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Thoughts on a 5-4 Rangers win

Rangers 5, Cardinals 4

Jeff Curry-USA TODAY Sports

Rangers 5, Cardinals 4

  • Well, that was a crazy game, ending a crazy road trip.
  • Once the Rangers won on Friday, clinching a winning record on their 10 game road trip, I was in a mindset where I didn't care what happened on Saturday and Sunday, so long as no Ranger got hurt.  When they pulled the rabbit out of the hat yesterday, clinching another series win, well...asking for a win today seemed greedy.  And yet, here we are, another win in the books, and a series sweep.
  • And they did it with the not-good version of Martin Perez on the mound today.  As Fittz noted in his post-game post, home plate umpire Andy Fletcher was lousy today at calling balls and strikes, and that was particularly the case early on with Perez, who was hitting corners with pitches and seeing them called balls.  At one point, based on Brooks Baseball's strike zone data, there were 7 pitches in the strike zone for Perez that were called balls, without one pitch outside the zone called a strike.  After a few innings, Perez's command went south, and so instead of balls on the corners being called balls, he was having balls way out of the zone called balls, and then balls over the heart of the plate getting smacked.
  • The first run Perez allowed was on a Steve Piscotty home run to lead off the second, which falls in the, well, it happens category.  The second run Perez allowed was the product of allowing the opposing pitcher, Mike Leake, to start a rally with a one out single...yes, Leake is a good hitter for a pitcher, but he's still a pitcher, and you don't let a pitcher start a rally.  It led to two more singles, then a Matt Holliday bases loaded deep fly ball to right field which looked like it might be a grand slam, but instead was just a sacrifice fly, followed by Piscotty fielder's choice to end the inning, with Perez being lucky just one run scored.
  • Perez allowed singles in both the fourth and the fifth innings, only to see the runners thrown out on the basepaths, and thus still faced just three batters in each inning.  In the fourth, it was a two-out Pham single that Shin-Soo Choo misplayed in that way that seems unique to Shin-Soo Choo, with the ball bounding past him to the wall...Pham made it to third and was called safe, but Jeff Banister challenged the call, and replay showed that a terrific relay throw from Rougned Odor to Adrian Beltre, together with a Beltre deke that made Pham not realize a throw was coming in until the last second, resulted in Beltre getting the tag on Pham just before he touched third, getting the call reversed and the inning ended on an out at third, which is, in baseball, a -- wait for it -- Cardinal sin.  In the fifth, a leadoff single was erased when Mike Matheny appeared to put a hit-and-run on with Leake at the plate, Leake didn't make contact, and Robinson Chirinos threw out the runner trying to steal.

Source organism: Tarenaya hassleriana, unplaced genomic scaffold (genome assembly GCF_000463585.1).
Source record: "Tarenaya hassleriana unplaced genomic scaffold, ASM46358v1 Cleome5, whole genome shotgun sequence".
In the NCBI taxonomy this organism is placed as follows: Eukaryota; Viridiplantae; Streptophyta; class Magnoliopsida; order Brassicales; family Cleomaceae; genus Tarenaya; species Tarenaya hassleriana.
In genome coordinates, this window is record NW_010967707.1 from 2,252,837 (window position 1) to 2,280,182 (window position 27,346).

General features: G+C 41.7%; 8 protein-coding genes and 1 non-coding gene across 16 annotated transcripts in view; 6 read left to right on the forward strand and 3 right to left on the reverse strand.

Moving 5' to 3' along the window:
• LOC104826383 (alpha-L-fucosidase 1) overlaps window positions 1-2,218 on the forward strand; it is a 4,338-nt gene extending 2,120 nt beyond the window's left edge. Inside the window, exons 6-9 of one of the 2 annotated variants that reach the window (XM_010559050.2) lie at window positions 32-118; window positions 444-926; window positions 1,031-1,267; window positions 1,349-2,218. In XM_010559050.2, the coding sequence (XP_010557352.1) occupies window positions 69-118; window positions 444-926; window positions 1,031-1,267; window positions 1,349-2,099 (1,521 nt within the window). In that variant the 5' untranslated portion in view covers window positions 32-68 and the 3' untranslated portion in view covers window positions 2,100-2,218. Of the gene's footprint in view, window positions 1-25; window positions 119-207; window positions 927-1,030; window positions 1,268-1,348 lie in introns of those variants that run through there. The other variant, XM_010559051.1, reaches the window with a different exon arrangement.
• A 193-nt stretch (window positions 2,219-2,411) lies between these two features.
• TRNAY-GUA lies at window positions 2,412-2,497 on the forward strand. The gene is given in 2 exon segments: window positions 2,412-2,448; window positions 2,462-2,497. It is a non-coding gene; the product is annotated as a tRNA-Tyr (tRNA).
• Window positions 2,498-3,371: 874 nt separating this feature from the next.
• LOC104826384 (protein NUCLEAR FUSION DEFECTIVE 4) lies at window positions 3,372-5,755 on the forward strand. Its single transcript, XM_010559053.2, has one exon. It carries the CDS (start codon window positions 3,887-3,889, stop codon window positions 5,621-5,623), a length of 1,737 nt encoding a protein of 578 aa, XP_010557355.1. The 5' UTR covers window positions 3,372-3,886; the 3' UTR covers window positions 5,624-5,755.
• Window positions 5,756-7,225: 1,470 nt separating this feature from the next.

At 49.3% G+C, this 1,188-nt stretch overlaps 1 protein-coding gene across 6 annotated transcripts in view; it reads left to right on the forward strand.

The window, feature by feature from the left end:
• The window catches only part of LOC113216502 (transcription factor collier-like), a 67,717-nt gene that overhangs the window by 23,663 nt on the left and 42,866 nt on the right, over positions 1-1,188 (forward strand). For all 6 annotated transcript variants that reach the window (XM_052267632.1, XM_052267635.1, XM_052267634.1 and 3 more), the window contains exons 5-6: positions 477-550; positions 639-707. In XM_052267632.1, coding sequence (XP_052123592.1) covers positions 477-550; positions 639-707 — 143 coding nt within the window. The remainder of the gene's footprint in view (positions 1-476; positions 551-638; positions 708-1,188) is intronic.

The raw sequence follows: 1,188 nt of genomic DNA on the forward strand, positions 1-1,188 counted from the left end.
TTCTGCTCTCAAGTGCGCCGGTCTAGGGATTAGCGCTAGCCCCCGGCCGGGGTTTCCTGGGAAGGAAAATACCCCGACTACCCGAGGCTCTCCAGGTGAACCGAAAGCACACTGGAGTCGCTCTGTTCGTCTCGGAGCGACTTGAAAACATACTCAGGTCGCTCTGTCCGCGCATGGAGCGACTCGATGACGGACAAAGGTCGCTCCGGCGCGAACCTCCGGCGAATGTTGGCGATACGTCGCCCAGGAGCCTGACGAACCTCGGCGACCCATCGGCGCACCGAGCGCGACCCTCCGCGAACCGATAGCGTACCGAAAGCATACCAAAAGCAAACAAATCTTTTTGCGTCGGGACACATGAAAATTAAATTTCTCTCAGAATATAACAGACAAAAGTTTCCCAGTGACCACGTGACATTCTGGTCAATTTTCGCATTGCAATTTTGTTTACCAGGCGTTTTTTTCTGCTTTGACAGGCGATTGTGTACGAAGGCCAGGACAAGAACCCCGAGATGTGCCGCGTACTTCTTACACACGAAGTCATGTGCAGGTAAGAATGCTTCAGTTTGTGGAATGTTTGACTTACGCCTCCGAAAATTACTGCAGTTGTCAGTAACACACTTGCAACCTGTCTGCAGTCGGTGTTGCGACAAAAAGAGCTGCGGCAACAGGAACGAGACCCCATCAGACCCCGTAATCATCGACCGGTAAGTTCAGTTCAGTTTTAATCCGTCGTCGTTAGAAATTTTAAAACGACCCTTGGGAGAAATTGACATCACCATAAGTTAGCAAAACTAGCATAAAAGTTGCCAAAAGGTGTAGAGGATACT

• Things truly went sideways for Perez in the bottom of the sixth, right after the Rangers had given him a 3-2 lead.  After a fly out to start the inning, Holliday got that extra twenty feet he needed on his fly ball to right earlier in the game, going deep to tie the game at three.  Piscotty walked, Jhonny Peralta singled, and Brandon Moss walked, resulting in Perez getting pulled and Tony Barnette and Bryan Holaday coming into the game in a double switch that took Chirinos out (wooooo, exciting N.L. baseball!).  Barnette struck out Matt Adams for the second out, but then walked Eric Fryer on four pitches, forcing home a run and giving St. Louis the lead.  Well, Fletcher said it was a walk anyway...ball four was very clearly a strike, and was very clearly missed, but Fletcher was having one of "those days" today, so it was called a ball anyway.  Kolten Wong then hit for Leake, but flied out to end the inning.